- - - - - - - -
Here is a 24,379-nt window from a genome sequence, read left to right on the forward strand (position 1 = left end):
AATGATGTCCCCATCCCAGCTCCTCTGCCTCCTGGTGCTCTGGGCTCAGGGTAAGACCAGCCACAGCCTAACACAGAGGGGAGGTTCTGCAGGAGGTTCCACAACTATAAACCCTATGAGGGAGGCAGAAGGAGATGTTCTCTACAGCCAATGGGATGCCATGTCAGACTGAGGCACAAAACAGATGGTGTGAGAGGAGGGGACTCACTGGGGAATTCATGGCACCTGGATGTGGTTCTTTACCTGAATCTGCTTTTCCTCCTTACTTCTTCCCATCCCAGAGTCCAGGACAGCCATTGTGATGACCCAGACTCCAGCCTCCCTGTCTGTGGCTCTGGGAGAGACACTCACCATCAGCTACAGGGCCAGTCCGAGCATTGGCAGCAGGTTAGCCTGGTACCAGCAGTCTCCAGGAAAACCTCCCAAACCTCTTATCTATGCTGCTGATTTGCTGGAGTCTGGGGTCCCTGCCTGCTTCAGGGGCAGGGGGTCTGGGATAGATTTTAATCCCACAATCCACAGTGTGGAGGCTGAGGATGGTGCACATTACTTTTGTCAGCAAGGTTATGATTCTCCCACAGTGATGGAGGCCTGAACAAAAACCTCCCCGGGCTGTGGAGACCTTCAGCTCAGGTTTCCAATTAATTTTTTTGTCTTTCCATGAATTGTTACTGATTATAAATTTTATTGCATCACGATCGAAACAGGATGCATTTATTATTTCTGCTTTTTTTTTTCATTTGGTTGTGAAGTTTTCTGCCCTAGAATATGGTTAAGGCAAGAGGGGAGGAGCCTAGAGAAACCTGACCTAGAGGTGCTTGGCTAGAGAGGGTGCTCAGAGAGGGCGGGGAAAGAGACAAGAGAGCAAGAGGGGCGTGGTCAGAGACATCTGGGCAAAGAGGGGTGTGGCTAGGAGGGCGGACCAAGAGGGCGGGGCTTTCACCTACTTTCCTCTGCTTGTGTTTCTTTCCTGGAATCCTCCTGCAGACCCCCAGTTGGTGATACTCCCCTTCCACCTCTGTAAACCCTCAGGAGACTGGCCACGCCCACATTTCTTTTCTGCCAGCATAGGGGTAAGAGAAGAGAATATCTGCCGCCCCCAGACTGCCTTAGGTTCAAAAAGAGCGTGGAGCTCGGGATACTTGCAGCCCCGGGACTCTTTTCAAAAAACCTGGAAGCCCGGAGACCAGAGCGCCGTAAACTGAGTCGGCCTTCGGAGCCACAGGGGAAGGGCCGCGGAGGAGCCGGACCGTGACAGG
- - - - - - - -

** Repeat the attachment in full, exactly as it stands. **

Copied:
Here is a 24,379-nt window from a genome sequence, read left to right on the forward strand (position 1 = left end):
AATGATGTCCCCATCCCAGCTCCTCTGCCTCCTGGTGCTCTGGGCTCAGGGTAAGACCAGCCACAGCCTAACACAGAGGGGAGGTTCTGCAGGAGGTTCCACAACTATAAACCCTATGAGGGAGGCAGAAGGAGATGTTCTCTACAGCCAATGGGATGCCATGTCAGACTGAGGCACAAAACAGATGGTGTGAGAGGAGGGGACTCACTGGGGAATTCATGGCACCTGGATGTGGTTCTTTACCTGAATCTGCTTTTCCTCCTTACTTCTTCCCATCCCAGAGTCCAGGACAGCCATTGTGATGACCCAGACTCCAGCCTCCCTGTCTGTGGCTCTGGGAGAGACACTCACCATCAGCTACAGGGCCAGTCCGAGCATTGGCAGCAGGTTAGCCTGGTACCAGCAGTCTCCAGGAAAACCTCCCAAACCTCTTATCTATGCTGCTGATTTGCTGGAGTCTGGGGTCCCTGCCTGCTTCAGGGGCAGGGGGTCTGGGATAGATTTTAATCCCACAATCCACAGTGTGGAGGCTGAGGATGGTGCACATTACTTTTGTCAGCAAGGTTATGATTCTCCCACAGTGATGGAGGCCTGAACAAAAACCTCCCCGGGCTGTGGAGACCTTCAGCTCAGGTTTCCAATTAATTTTTTTGTCTTTCCATGAATTGTTACTGATTATAAATTTTATTGCATCACGATCGAAACAGGATGCATTTATTATTTCTGCTTTTTTTTTTCATTTGGTTGTGAAGTTTTCTGCCCTAGAATATGGTTAAGGCAAGAGGGGAGGAGCCTAGAGAAACCTGACCTAGAGGTGCTTGGCTAGAGAGGGTGCTCAGAGAGGGCGGGGAAAGAGACAAGAGAGCAAGAGGGGCGTGGTCAGAGACATCTGGGCAAAGAGGGGTGTGGCTAGGAGGGCGGACCAAGAGGGCGGGGCTTTCACCTACTTTCCTCTGCTTGTGTTTCTTTCCTGGAATCCTCCTGCAGACCCCCAGTTGGTGATACTCCCCTTCCACCTCTGTAAACCCTCAGGAGACTGGCCACGCCCACATTTCTTTTCTGCCAGCATAGGGGTAAGAGAAGAGAATATCTGCCGCCCCCAGACTGCCTTAGGTTCAAAAAGAGCGTGGAGCTCGGGATACTTGCAGCCCCGGGACTCTTTTCAAAAAACCTGGAAGCCCGGAGACCAGAGCGCCGTAAACTGAGTCGGCCTTCGGAGCCACAGGGGAAGGGCCGCGGAGGAGCCGGACCGTGACAGG